Statewide Trends and the “Teacher Shortage”
The Department of Elementary and Secondary Education (DESE) recently released demographic and faculty data for 2022. Given the current headlines about alleged teacher shortages and teacher salary issues, understanding the current education demographic trends is essential.
Stories about the teacher shortage conjure images of overwhelmed teachers across Missouri struggling to manage overflowing classrooms and a growing student population. If you never looked at the statewide numbers and only at media headlines, you might think the sky was falling. A few examples: “The Profession that Prepares People for all Other Professions is Diminishing (in Missouri),” “Teachers in Missouri are Not Returning to the Classroom,” and “A Look at the Local Impact of the Teacher Shortage Crisis (in Missouri).”
While the statewide trends are relatively minor, they still directly contradict the idea that teachers across the state are in short supply. The figures below depict statewide trends.
Student enrollment numbers have bounced back a bit from the COVID-19 dip and currently sit at 863,000. Nevertheless, prior to the pandemic, enrollment had been falling every year since 2013, and the 2022 number is still not close to the 2020 enrollment figure of 879,000. Conversely, teacher FTE (full-time equivalent) rose during the pandemic, and actually increased by a greater percentage (0.78%) than enrollment (0.41%) in 2022.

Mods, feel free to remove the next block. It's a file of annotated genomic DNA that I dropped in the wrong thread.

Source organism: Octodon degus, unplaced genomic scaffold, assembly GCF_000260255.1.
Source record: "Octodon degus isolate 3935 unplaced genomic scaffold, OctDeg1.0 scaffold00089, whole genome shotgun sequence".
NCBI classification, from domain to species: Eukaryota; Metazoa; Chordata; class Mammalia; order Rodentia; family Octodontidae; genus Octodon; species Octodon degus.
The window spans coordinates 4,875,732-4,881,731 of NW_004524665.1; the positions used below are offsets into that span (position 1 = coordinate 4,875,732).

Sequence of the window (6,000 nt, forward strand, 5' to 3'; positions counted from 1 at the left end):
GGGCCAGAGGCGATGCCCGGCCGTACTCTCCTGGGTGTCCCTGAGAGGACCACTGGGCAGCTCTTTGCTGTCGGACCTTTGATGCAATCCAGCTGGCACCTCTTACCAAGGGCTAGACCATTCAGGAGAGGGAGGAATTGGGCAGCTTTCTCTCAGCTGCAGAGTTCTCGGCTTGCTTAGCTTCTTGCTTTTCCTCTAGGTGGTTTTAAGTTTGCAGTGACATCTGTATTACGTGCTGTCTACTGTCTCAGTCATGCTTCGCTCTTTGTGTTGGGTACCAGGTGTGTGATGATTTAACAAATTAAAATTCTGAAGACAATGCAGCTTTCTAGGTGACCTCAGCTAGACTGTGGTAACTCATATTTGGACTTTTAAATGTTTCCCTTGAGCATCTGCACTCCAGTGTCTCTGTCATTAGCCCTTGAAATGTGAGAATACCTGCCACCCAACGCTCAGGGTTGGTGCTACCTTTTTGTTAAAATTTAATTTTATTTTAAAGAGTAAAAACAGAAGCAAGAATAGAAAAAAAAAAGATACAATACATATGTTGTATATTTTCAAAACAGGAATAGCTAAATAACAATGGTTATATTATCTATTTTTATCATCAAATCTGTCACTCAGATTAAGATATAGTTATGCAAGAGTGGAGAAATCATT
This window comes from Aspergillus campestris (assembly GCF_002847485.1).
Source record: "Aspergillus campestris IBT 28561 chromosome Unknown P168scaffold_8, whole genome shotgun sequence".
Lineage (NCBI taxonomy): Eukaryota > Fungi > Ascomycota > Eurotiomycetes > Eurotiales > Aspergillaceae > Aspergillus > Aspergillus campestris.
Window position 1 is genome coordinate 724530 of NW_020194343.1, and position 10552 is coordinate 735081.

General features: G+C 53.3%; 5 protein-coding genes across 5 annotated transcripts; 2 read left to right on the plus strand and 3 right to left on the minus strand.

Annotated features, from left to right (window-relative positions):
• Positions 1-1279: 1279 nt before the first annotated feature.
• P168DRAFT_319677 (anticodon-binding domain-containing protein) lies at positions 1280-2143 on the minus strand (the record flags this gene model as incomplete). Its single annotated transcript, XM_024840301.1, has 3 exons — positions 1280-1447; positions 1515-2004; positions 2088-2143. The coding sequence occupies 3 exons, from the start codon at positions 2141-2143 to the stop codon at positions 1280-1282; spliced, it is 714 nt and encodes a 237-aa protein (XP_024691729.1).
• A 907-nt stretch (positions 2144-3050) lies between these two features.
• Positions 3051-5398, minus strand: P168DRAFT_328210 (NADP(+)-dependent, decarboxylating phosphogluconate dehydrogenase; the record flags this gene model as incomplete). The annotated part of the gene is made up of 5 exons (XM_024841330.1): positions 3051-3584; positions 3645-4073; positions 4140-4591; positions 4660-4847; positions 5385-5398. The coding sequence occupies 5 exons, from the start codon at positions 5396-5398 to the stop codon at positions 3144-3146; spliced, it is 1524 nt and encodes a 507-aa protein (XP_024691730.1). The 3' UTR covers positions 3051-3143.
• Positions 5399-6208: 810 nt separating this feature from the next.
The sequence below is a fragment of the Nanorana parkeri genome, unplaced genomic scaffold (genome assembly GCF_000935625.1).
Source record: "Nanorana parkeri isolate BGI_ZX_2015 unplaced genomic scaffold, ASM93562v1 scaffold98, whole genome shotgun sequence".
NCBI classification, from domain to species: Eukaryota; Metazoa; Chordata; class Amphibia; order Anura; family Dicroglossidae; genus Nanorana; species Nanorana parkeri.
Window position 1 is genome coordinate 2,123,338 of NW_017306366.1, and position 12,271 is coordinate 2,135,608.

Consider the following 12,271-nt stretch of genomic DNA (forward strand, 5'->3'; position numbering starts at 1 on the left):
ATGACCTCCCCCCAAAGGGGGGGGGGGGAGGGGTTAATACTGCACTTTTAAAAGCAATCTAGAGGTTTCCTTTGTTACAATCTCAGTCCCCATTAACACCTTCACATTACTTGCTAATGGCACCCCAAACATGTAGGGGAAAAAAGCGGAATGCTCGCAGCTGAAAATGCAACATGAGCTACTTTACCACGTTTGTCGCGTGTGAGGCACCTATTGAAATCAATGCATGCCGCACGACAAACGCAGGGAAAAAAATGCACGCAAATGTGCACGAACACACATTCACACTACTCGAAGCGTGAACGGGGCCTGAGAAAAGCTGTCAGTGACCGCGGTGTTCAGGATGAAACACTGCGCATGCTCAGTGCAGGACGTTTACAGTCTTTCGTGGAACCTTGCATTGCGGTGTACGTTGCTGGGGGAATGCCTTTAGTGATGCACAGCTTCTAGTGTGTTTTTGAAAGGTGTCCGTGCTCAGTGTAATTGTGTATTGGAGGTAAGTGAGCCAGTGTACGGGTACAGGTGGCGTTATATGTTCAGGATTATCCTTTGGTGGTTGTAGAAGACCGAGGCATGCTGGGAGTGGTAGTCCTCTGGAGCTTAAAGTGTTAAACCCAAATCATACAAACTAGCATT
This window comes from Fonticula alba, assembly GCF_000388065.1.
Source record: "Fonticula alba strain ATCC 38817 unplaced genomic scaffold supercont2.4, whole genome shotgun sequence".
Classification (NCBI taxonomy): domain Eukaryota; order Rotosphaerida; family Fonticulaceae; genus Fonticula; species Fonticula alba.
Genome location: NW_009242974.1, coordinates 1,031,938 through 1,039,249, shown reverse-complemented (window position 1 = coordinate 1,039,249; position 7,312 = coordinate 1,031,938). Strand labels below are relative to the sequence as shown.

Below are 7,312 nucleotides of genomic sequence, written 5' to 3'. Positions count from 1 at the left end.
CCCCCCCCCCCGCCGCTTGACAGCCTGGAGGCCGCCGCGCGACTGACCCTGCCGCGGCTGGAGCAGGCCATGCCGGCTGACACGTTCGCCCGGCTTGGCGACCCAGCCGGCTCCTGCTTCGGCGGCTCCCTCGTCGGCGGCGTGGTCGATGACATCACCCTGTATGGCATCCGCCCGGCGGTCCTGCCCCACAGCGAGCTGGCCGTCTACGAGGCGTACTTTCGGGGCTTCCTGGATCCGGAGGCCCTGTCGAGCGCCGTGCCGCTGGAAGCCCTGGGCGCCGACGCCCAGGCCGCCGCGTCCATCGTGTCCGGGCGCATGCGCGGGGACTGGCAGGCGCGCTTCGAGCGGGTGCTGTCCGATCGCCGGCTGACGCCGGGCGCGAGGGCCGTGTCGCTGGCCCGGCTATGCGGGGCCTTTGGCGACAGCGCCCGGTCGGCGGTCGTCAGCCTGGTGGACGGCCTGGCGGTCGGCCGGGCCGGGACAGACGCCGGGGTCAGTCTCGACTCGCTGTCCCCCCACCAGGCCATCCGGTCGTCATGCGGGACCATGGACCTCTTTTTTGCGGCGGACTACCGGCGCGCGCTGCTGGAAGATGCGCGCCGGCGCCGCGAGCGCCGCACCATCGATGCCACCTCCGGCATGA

Even with the first positive enrollment growth since 2013, the student enrolled to teacher ratio still decreased from 12.29 to 12.26. The national student enrolled to teacher ratio has been decreasing for a long time, from 27 in 1951, to 20 in 1976, and to 16 in 2000. In 2020, the national ratio was 15.2, almost 3 whole students higher than Missouri’s total.
If the student-to-teacher ratio is so low, why are schools feeling the heat? The answer: there is a shortage of teachers to fill specific positions, not a shortage of teachers in general.
Five districts account for 50 percent of teacher vacancies in Missouri, and many of these vacancies are in a few subject areas—including special education, English-language learning (ELL), and mathematics. Allowing school districts to pay teachers more to fill these high-need vacancies—pay differentiation—is something I have discussed before, and could help solve this problem. Luckily, House Bill (HB) 190 is currently progressing through the Missouri Legislature, and it would allow for pay differentiation in our state.
There are districts in Missouri with needs for specific teachers. But that does not mean the whole state has a teacher crisis, and the data make it clear that Missouri is not facing any systemic teacher crisis. It is unfortunate that some Missourians may be getting the wrong impression from some inaccurate headlines, and one would hope that going forward we can have a debate that takes the actual facts into consideration.